A tribute to Jagmohan Dalmiya, the man who changed the face of Indian cricket, on his 84th birth anniversary.

Jagmohan Dalmiya. Source: X

My first meeting with Jagmohan Dalmiya was rather strange. Back home for field research in March 2001, I landed up at the Cricket Association of Bengal office wearing a T-shirt and chappals. I had pages of questions for Dalmiya on the lack of transparency in Indian cricket and was rather aggressive to start with. It was the immediate aftermath of the match-fixing scandal and I was out to expose the rot.

Dalmiya, after giving me a patient hearing, asked if I would dress the same way if I wanted to research the MCC’s archives. “You said you are from Oxford. I am sure you have been to Lord’s. So, do they allow you to go in chappals?” he asked. If not, why was it that I was doing it differently at the Eden Gardens? I knew I was up against it. And he had said it all with a smile on his face.

Thereafter the bond grew and eventually I shared a very personal relationship with Jagmohan Dalmiya, one which went beyond cricket and stretched back to more than a decade and a half. When I got married, he was the one who stood and blessed Sharmistha and me with my father not there. That’s how close the bond was.As a student working on Indian cricket history, it was Jagguda who helped me with access to the BCCI’s archives and also the board’s balance sheets in a rare first for Indian cricket. Answering the many hundred queries that I had, he never lost his cool, the hallmark of a seasoned administrator. In situations where the query bordered on the politically incorrect, all he would say is “Let me look into it and get back.”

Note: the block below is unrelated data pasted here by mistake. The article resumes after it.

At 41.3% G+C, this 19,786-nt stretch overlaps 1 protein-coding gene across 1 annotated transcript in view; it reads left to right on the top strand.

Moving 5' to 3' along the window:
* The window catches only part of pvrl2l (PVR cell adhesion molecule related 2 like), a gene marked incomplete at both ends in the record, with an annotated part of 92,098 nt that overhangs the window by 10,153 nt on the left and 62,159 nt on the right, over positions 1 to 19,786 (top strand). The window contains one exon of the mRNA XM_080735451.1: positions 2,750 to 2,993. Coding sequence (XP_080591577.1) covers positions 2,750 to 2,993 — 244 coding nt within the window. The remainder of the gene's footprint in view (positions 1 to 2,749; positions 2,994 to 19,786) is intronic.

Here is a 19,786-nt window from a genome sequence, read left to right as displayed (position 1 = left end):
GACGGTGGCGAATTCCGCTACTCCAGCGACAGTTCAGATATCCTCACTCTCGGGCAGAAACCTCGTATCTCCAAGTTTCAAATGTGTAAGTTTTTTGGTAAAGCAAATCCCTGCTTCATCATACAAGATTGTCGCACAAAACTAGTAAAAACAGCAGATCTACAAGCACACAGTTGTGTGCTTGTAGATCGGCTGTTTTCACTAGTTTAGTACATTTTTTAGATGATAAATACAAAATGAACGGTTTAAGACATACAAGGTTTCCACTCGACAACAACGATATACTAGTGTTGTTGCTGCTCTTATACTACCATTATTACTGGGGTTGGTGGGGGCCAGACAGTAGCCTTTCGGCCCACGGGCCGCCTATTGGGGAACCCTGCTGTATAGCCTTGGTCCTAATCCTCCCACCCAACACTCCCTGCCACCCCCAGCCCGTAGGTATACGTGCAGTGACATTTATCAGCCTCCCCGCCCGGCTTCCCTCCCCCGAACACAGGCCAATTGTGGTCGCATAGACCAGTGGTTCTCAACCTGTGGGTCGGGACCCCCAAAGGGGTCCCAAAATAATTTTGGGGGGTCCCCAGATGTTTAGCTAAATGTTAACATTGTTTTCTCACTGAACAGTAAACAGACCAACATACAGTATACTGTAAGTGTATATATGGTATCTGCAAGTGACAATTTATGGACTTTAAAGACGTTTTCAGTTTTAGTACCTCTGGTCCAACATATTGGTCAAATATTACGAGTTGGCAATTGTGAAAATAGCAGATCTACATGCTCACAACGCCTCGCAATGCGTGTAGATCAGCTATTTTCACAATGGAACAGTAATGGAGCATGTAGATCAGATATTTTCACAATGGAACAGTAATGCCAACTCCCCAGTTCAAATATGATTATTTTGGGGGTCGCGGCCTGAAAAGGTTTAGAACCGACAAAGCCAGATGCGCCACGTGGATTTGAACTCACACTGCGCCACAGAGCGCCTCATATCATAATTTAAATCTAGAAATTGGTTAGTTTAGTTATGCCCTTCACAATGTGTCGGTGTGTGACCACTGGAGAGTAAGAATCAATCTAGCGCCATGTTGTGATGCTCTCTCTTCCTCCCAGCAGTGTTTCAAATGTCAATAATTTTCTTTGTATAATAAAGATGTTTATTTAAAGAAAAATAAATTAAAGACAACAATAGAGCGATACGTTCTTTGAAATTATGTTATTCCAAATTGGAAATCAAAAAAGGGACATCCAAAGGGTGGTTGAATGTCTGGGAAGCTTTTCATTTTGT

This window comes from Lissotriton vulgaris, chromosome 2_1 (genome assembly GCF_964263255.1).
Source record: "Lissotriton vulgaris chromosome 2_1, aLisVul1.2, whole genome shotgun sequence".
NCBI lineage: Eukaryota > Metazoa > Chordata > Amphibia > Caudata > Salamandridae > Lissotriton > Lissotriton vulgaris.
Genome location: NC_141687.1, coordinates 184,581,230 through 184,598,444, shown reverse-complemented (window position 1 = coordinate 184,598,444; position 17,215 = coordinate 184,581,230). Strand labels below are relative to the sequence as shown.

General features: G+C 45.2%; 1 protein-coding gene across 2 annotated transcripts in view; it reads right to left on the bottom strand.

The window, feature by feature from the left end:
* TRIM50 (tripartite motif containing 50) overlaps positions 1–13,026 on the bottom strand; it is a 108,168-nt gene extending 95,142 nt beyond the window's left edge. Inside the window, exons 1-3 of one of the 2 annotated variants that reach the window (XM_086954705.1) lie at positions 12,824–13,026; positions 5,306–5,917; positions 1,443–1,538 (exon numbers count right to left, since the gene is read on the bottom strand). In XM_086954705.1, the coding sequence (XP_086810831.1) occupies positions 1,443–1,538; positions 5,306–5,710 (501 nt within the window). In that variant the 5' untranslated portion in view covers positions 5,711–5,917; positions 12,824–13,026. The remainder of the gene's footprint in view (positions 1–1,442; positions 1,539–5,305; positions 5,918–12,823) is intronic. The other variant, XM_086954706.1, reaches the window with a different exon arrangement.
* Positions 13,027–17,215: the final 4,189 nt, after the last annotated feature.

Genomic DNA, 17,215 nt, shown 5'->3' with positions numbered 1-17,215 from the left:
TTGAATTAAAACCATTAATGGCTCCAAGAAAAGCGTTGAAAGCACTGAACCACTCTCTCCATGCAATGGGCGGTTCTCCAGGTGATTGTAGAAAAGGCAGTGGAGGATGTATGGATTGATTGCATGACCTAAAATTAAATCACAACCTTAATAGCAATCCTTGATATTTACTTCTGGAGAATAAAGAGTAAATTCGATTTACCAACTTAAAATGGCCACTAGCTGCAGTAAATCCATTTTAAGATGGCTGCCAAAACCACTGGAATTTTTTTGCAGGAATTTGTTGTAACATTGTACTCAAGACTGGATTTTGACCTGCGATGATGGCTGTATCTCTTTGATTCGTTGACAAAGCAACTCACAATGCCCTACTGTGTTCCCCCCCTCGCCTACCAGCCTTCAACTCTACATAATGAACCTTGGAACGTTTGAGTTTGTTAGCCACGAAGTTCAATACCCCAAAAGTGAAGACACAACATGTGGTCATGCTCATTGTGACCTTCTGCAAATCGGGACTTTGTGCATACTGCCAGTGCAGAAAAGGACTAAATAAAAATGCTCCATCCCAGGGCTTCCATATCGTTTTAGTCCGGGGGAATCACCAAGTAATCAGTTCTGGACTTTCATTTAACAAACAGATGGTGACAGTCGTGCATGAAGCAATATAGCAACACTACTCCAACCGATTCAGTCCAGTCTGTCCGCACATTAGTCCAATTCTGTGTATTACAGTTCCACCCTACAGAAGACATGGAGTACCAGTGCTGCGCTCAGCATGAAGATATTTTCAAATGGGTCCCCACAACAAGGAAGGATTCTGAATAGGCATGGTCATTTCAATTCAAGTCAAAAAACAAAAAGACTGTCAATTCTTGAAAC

A champion of real politik, he has won many a difficult battle as a cricket administrator. However, his most enduring legacy would surely be the fact that it was Dalmiya who made cricket the cash rich sport that it is today. Selling the telecast rights for the 1996 World Cup for ten million dollars to World Tel, it was a first in world cricket, when he took over as ICC chief. At that time, the bank balance was a poor 16 thousand Pound Sterling.

When he relinquished the position, the balance had shot up to 16 million. Converting the Indian board into the richest cricket board in the world and making India the financial power centre of the world game, Jagguda, as we all know him, would forever be remembered in the echelons of Indian and world cricket. Not simply as one more administrator who did good for the game but as a very special one who changed the face of the game forever.

Remembering Jagguda. Mickey, this article is also for you.

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